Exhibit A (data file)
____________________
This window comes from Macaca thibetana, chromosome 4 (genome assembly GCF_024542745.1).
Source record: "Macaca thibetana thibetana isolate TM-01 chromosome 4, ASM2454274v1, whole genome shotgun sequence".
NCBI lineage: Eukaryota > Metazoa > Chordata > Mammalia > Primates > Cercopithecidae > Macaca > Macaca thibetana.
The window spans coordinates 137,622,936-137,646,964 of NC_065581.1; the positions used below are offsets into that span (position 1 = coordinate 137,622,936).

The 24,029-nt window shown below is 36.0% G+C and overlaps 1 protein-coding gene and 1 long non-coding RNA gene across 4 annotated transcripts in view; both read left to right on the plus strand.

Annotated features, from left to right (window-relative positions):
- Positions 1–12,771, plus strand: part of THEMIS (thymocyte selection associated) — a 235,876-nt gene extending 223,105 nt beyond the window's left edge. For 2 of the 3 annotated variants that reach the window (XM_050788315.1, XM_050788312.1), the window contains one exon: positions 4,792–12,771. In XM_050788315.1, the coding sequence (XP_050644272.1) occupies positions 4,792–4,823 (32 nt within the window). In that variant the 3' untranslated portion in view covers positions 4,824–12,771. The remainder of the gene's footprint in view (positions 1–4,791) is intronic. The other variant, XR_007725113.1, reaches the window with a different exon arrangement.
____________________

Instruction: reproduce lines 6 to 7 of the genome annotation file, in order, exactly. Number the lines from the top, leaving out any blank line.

Annotated features, from left to right (window-relative positions):
- Positions 1–12,771, plus strand: part of THEMIS (thymocyte selection associated) — a 235,876-nt gene extending 223,105 nt beyond the window's left edge. For 2 of the 3 annotated variants that reach the window (XM_050788315.1, XM_050788312.1), the window contains one exon: positions 4,792–12,771. In XM_050788315.1, the coding sequence (XP_050644272.1) occupies positions 4,792–4,823 (32 nt within the window). In that variant the 3' untranslated portion in view covers positions 4,824–12,771. The remainder of the gene's footprint in view (positions 1–4,791) is intronic. The other variant, XR_007725113.1, reaches the window with a different exon arrangement.